Hong Kong Chief Executive Carrie Lam (林鄭月娥) yesterday said that China “understands, respects and supports” her government’s move to formally withdraw an extradition bill, part of measures she hoped would help the territory “move forward” from months of unrest.
In a news conference, Lam was repeatedly questioned on why it took her so long to withdraw the bill that would have allowed extraditions to mainland China despite increasingly violent protests, but she skirted the questions.
“It is not exactly correct to describe this as a change of mind,” she said.
Full withdrawal of the bill was a decision made by her government with Beijing’s backing, she added.
“Throughout the whole process, the Central People’s Government took the position that they understood why we have to do it. They respect my view and they support me all the way,” Lam said, looking less tense than a televised appearance the day before.
Demonstrators were still calling for all demands to be met, with many placing emphasis on an independent inquiry.
Lam yesterday said that an independent police complaints council was credible enough to address the probe.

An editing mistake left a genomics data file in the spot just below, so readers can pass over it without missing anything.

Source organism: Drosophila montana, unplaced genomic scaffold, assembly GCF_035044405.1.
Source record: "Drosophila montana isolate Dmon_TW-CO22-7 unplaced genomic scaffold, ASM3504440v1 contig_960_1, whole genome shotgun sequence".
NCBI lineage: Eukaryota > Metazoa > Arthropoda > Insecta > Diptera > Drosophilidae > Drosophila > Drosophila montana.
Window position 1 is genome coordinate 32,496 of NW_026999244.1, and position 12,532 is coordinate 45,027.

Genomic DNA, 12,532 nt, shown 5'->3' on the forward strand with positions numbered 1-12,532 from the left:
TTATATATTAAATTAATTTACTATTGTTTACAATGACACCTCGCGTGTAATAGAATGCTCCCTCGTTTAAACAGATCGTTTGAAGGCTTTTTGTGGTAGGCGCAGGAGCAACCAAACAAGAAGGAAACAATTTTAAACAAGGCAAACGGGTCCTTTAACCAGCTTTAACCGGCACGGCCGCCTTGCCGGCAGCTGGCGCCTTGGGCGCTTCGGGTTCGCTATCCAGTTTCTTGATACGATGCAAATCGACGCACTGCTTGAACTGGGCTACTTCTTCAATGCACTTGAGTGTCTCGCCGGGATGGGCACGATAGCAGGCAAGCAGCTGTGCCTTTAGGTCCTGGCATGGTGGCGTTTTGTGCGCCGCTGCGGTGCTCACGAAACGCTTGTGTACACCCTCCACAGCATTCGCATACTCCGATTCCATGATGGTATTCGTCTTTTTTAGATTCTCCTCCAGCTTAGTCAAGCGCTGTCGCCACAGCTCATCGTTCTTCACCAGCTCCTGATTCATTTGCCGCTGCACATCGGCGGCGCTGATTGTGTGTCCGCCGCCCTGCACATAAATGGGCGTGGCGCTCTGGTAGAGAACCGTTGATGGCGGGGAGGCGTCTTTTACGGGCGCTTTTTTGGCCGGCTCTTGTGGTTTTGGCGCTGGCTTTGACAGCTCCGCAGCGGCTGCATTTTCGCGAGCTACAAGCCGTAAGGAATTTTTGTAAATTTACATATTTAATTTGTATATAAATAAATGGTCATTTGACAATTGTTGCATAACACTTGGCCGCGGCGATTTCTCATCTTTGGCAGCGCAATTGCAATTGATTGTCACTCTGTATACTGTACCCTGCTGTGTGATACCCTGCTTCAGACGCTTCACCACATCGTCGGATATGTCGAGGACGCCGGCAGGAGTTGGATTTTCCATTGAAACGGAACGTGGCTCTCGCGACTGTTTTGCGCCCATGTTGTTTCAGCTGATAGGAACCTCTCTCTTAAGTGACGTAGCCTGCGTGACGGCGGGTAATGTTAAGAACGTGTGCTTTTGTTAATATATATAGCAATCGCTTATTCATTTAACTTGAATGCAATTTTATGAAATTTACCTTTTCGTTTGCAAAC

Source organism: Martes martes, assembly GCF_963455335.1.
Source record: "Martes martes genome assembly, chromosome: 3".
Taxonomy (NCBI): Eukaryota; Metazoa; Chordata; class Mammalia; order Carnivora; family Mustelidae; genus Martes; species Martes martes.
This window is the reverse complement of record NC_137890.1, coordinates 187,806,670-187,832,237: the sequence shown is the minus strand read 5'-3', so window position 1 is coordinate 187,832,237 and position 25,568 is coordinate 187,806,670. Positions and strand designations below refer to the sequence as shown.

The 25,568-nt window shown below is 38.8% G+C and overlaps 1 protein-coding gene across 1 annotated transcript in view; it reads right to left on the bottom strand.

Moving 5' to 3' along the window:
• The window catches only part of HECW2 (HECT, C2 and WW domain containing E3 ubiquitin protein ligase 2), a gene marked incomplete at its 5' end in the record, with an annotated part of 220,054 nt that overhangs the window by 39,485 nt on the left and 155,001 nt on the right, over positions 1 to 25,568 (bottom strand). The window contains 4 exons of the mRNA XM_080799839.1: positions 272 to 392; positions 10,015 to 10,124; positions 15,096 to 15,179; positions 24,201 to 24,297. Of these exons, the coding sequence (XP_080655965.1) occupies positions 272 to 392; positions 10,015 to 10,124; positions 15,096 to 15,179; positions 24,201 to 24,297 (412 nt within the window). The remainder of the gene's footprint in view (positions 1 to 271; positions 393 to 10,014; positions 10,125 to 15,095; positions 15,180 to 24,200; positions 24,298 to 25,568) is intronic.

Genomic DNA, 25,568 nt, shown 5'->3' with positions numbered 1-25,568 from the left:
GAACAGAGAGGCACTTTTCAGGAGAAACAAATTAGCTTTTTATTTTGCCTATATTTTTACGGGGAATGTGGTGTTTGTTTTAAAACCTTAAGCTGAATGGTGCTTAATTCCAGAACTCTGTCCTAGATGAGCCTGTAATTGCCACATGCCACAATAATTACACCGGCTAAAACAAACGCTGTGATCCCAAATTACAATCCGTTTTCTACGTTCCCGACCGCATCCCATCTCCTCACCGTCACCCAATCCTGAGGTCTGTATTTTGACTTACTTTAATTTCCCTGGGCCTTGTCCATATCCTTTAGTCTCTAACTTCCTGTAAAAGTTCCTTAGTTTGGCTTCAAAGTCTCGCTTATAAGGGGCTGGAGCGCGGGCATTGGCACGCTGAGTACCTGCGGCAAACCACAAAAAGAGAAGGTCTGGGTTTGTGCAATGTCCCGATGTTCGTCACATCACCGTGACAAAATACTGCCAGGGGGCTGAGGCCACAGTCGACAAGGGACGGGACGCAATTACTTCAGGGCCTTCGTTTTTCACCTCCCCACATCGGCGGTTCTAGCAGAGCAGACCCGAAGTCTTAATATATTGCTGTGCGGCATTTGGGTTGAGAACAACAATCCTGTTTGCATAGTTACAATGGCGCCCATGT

The China Daily said that the withdrawal of the bill was an olive branch that leaves demonstrators with no excuse to continue the violence.
Lam was to leave for China’s Guangxi Province yesterday afternoon.
Skirmishes broke out in some districts, including the working class Po Lam late on Wednesday after Lam’s announcement.
Police said a suspected Molotov cocktail was hurled at a luxury property in Kowloon in the early hours yesterday and the suspects fled on a motorbike.
Local newspaper the Apple Daily said the house belonged to Next Media Group founder Jimmy Lai (黎智英), the newspaper’s owner, who was in the property at the time. Lai is an outspoken critic of Beijing.
The Hong Kong Government yesterday took out a full-page advertisement in the Australian Financial Review saying that it is “determined to achieve a peaceful, rational and reasonable resolution” and is resolutely committed to “one country, two systems.”
It ended the ad by saying: “We will no doubt bounce back. We always do.”
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